“Those who cannot remember the past are doomed to repeat it.”
George Santayana, American philosopher.
Our time suffers from a great amnesia. Rapidity, technology, stress and externalization get more of our attention than memory. Within the Celtic tradition and imagination time and memory are honored. The Celts were fascinated by the circle and particularly the circle of time and belonging. John O’Donohue, poet, philosopher and scholar often wrote about how the rhythm of experience, nature, and divinity follow a circular pattern.
I have come full circle this past year, for sure. Although it’s my 50th Jubilee year, it’s been a brutal year. But I’m proud that I took the time to mourn my mum’s passing, for real. I gained wisdom. I hope my approach and outreach to those who have experienced a sudden loss will be more sensitive, respectful and gracious. This alone is treasure.
Entering the rhythm of the seasons in Ireland, after a 12 year absence, has been interesting! Although I enjoy cooler climates the weather on my bike ride today was cruelly cold and wet for April! But the daffodils and lilacs coming up out of the dead land reminded me that I too am coming up out of the deadness of grief and winter. The vibrant colors and new growth of the flowers stirred hope, possibility and the effervescence of springtime within my soul.
There was a liturgy of remembrance going on in my sifting, sorting, and organizing of photographs, memories and past experiences in these last few months. Half of my life has passed. I feel privileged to live in and go back in my memory and attend to a past time where I enjoyed days as a child in Portrush. You can see from the picture above that I enjoyed playing on the Jurassic ‘Portrush Rock’ when I was about ten. This rock has been studied here since 1799!
In the picture, The East Strand is behind me. The Skerries and The Scottish Islands are to my right, and the gentle hills of Donegal to my left. Circling and gathering up these fragments and memories of my life is unifying. I feel a new strength and poise that wasn’t available to me before.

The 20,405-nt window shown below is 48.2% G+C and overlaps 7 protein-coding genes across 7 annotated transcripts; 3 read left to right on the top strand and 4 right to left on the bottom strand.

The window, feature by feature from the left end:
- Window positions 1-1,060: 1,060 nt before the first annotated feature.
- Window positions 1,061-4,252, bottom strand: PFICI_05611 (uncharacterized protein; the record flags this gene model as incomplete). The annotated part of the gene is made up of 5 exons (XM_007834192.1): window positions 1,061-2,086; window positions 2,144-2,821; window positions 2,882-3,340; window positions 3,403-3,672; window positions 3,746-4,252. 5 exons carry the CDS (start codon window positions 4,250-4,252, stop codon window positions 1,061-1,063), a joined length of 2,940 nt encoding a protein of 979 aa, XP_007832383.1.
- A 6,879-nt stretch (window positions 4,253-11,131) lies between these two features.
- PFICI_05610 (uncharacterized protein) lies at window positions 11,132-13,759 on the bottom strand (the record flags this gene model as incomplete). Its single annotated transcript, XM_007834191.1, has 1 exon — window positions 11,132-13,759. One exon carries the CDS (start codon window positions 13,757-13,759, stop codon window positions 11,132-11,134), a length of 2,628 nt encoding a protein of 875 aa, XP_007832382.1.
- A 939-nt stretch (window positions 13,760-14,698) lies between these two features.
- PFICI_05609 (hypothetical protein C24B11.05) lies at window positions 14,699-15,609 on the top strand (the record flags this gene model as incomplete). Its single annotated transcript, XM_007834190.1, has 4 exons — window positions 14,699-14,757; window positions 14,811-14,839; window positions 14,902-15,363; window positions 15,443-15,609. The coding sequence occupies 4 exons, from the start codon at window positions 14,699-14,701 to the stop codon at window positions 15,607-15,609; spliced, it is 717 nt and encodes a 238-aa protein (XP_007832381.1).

I noticed that the Hebrew word for Rock below indicates firmness, stability, and faithfulness. The Greek word for “True” means much the same thing. Psalm 18:2 from The Message translation of the bible came to my mind ;
I love you, God—
you make me strong.
God is bedrock under my feet,
the castle in which I live,
my rescuing knight.
On a day trip to Donegal recently I stumbled upon an ancient well. It was dedicated to St Colmcille. Columba was an Irish abbot and missionary credited with spreading Christianity in what is today Scotland at the start of the Hiberno-Scottish mission.
High King of Ireland tradition says that around 550 A.D. Columba was travelling in the Fanad area when he lost his prayer book. He came across a deer drinking from this same well and his prayer book was impaled on the deer’s antlers. Delighted at having found it he blessed the well. The well has been a place of pilgrimage ever since. In 563 A.D. he travelled to the island of Iona, Scotland where he established a famous monastery.
I didn’t see any impaled deer’s but I did get squeamish watching this cow happily chewing on barbed wired, as you do !
My time here in the port area has been a type of pilgrimage and liturgy of remembrance. A time and way of honoring my mum’s life and the memories and life she gave me. I’m not sure where I go from here. In a few days we will honor the memory of Rev. Dr. Martin Luther King Jr. and his passing 50 years ago. It’s interesting that his final book was called “Where do we go from here”?
Thank you for journeying with me through this season in my heart. I’d love to hear about any circles of time, belonging or intersection you’re noticing in your own life !